Purdue Project Tackles AR/VR for Workforce Ed
Purdue University has received a $3 million grant from the National Science Foundation to continue development of a prototype that will facilitate workforce education being done through augmented reality and virtual reality.
According to the project leaders, most AR offerings involve complex programming and other specialized skills that companies don’t have and can’t afford to purchase. “SkillXR,” the project under development, will be a platform that allows anybody to create an AR experience. The results are intended to be platform-agnostic and usable on whatever new devices or headsets are popular in the marketplace.
The idea behind SkillXR is twofold:
- To transform workforce education from low-tech to high-tech; and
- To eliminate the need for expensive software development and consulting intermediaries to create and maintain augmented, virtual and mixed reality (XR) applications.
Traditionally workforce ed has relied on in-person teaching sessions, one-off apprenticeships, printed manuals and a little video work. Little of that current approach is scalable or easily updated as jobs change. More recently, manufacturers have begun turning to AR and VR to teach their workers new skills.
“The skills gap in hands-on trades and emerging technology is real,” said Karthik Ramani, a professor of mechanical engineering and principal investigator for the project, in a statement. “SkillXR is all about boosting that skill transfer in a timely manner and enabling it to happen anywhere at any scale.”
As Ramani noted, now, people are just as likely to watch a YouTube video as take a class. “We want to push that concept into the next dimension so that it’s no longer just a 2D video on a screen, but it’s an augmented reality experience that actually responds to you and gives you feedback.”
“As skilled older manufacturing workers retire, their hands-on skills must be passed on to a new generation,” said Mark Lundstrom, Purdue’s acting dean of engineering. “Professor Ramani’s team is addressing this critical challenge by making it possible for the first time for skilled workers to easily create augmented reality experiences that will allow younger workers to learn by doing rather than by watching. The impact on the nation’s manufacturing workforce should be substantial.”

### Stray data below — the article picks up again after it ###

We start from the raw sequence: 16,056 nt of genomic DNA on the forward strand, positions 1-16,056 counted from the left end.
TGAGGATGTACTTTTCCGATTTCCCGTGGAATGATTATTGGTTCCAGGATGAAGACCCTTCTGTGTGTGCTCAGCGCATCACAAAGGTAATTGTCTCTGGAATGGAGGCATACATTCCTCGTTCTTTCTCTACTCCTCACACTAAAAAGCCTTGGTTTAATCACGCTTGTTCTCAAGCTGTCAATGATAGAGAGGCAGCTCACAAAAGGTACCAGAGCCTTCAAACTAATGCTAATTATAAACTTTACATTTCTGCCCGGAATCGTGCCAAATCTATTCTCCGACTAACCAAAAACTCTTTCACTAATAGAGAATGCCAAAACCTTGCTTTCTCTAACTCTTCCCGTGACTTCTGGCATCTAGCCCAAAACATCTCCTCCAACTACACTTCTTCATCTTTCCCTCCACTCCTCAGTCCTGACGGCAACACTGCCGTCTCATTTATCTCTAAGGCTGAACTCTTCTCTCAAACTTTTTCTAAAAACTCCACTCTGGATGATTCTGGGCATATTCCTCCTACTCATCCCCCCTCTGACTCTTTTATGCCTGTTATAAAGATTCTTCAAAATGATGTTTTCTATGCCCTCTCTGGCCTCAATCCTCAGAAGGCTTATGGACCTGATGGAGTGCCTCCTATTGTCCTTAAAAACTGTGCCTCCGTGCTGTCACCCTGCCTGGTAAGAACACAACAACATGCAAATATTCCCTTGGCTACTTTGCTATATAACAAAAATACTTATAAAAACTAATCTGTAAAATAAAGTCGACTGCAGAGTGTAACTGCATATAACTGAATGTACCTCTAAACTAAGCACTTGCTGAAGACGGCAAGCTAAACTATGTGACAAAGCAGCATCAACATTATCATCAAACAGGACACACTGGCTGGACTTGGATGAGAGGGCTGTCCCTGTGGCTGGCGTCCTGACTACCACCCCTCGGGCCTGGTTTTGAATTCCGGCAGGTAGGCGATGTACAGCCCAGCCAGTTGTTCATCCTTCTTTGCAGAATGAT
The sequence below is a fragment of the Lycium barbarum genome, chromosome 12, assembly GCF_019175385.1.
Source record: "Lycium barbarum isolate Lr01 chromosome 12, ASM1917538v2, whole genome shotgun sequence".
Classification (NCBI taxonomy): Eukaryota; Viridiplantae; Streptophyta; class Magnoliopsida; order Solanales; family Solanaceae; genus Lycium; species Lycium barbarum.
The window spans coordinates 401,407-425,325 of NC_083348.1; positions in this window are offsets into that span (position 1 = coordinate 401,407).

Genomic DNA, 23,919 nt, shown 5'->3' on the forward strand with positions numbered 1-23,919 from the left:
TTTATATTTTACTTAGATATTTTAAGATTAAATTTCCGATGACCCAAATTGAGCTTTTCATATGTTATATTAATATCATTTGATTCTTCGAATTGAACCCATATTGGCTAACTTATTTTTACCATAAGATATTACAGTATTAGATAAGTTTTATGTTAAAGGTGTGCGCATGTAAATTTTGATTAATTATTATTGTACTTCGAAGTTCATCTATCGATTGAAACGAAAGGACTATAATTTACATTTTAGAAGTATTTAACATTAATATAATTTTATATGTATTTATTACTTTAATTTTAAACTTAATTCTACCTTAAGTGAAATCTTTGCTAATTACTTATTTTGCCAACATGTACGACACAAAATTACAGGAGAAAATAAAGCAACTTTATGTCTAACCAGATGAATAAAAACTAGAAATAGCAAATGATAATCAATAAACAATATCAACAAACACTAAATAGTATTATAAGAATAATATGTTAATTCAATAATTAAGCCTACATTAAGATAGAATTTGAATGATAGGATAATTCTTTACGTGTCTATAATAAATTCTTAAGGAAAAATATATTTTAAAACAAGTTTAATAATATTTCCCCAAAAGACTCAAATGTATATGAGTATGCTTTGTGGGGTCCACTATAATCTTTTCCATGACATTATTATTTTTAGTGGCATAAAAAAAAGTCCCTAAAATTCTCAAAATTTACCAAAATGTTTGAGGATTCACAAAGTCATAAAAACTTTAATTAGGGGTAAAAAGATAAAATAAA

SkillXR was chosen, along with either other projects, for funding through NSF’s Convergence Accelerator, a program intended to address broad challenges that can be moved from the theoretical idea stage into practice with the help of multiple teams working as a cohort.
This isn’t Ramani’s first foray into AR for skill building. In 2018, his team received an NSF grant to explore factories of the future. One of the ideas that emerged was Skill-LeARn, a concept for using AR to educate workers.
The Purdue cohort includes an engineer, a computer scientist, an informatics expert and a learning scientist. They have been working with people from industry (both large and small businesses), the community college system of Indiana, the Indiana Economic Development Corporation and other types of organizations to develop the platform.
Ramani sees potential for SkillXR beyond the factory floor. “The project also involves a variety of educational environments, such as the Strong National Museum of Play in Rochester, New York, and the Indiana Rural Innovation Network,” he said. “Young children can learn in a hands-on manner, even while they play games. College students can learn engineering concepts. Even doctors and nurses can practice surgical techniques. Our overarching goal is to extend the capabilities of all people, using technology.”